It’s important to note that the sturdy herbs in these soups are for infusion purposes only and they’re not meant to be eaten even though they are traditionally left in the soup for serving, much like a bay leaf or a rosemary sprig. It’s important to warn unfamiliar guests about this to save them from the unpleasant experience of biting into a stalk of lemongrass! To make it easier for them, you can remove the herbs before serving, though personally, I like to remove some and leave a few in the soup as garnish. This way, people can see where the bright, fresh flavors are coming from.
In Thai, these are known as gaeng jeud, which translates as “bland curry,” or tom jeud, which literally means “bland soup,” but they are anything but bland. While these names belie the depth of flavor of these soups, they are intended to differentiate them from more robustly seasoned soups, because gaeng jeud are very light, never spicy, and use minimal herbs and seasonings. I think of gaeng jeud as our equivalent to miso soup, because in many families, especially ones with kids, they are served regularly as the default soup of the meal. Growing up, my family probably had gaeng jeud two to three times a week. This tofu pork soup is a great example of a simple, light yet flavorful clear soup.
The base of gaeng jeud is most commonly pork stock, or chicken stock for those who don’t eat pork, though many busy home cooks today use bouillon cubes or powder added to water. Garlic, cilantro, and white pepper are usually added as aromatics. Some people pound them all together into a paste that we call saam gler, the equivalent of Thai mirepoix, and dissolve it into the broth. Others add fried garlic, garlic oil, white pepper, and chopped cilantro to the soup at the end.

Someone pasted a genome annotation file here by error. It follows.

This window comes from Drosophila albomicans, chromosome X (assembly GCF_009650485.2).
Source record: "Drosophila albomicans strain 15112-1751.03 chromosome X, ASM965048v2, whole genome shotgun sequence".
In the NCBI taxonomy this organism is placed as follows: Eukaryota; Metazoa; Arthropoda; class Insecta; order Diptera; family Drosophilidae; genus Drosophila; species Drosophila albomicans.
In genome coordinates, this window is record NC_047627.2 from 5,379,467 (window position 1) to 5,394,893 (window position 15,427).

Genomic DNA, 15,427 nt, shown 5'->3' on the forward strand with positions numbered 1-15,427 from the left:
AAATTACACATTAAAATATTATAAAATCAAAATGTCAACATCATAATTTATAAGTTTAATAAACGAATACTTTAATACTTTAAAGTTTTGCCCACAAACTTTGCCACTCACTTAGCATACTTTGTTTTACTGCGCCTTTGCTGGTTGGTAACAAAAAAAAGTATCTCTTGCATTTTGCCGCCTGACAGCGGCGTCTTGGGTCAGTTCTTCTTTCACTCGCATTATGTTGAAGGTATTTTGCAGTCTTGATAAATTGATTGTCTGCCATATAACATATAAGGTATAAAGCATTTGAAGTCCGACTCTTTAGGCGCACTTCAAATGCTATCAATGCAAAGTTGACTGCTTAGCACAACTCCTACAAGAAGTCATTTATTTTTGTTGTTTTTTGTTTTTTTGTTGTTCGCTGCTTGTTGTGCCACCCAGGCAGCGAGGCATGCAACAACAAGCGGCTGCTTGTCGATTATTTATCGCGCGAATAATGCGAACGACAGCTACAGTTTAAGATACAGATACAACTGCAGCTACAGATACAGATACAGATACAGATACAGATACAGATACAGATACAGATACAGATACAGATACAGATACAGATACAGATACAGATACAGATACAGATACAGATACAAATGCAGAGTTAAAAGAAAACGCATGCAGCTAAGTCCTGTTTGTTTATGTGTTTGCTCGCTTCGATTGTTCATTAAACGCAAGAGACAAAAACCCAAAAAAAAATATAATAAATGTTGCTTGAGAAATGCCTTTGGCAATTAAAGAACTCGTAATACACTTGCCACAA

In terms of proteins and vegetables, common options are pork spare ribs, lightly-seasoned pork meatballs, napa cabbage, soft tofu, egg tofu, glass noodles, green onions, and cilantro, though this can be changed to include whatever soup-friendly ingredients you have in your fridge. Seasonings are kept light and straightforward: soy sauce, fish sauce, and a touch of sugar as needed.
These soups are ones that have been influenced by Chinese immigrants, of which there are many in Thailand, my family included. It’s hard to pin down a description of what these soups are because they vary greatly, but they tend to involve braising meat and a prominent use of soy sauce, with none of the Thai herbs used in the herb-infused soups discussed above. To be clear, this category does not include the Chinese-style noodle soups I’d mentioned above.
A classic one is moo palo or kai palo, a dish of braised pork in a sweet-salty soy sauce broth with hard-boiled eggs. This is a strongly flavored soup that can be considered a stew, since it’s not ideal for sipping and should always be served over rice.
Another that comes to mind is jap chai, a dish near and dear to my heart because it’s something my grandmother makes regularly. This is a humble soup made of braised pork ribs, cabbage, daikon, gai lan, dried shiitake mushrooms among other things. The broth is seasoned primarily with soy sauce and oyster sauce, and it is always served with rice.
How to Start Cooking Thai Soups At Home
When you’re ready to make your first Thai soup, I recommend trying one of the herb-infused soups first, whether that’s the tom yum pla or tom kha gai. They’re quick and easy, and will allow you to experience the iconic aromas and flavors of Thai cuisine. If you have kids, tofu pork clear soup is always a hit with them. And, once you’re ready for more, try a Chinese-style soup, which is always a treat as they’re not commonly available in Thai restaurants overseas. Then, feel free to play around with recipes by changing up the protein, vegetables, and herbs to see if you can come up with your own signature Thai soup!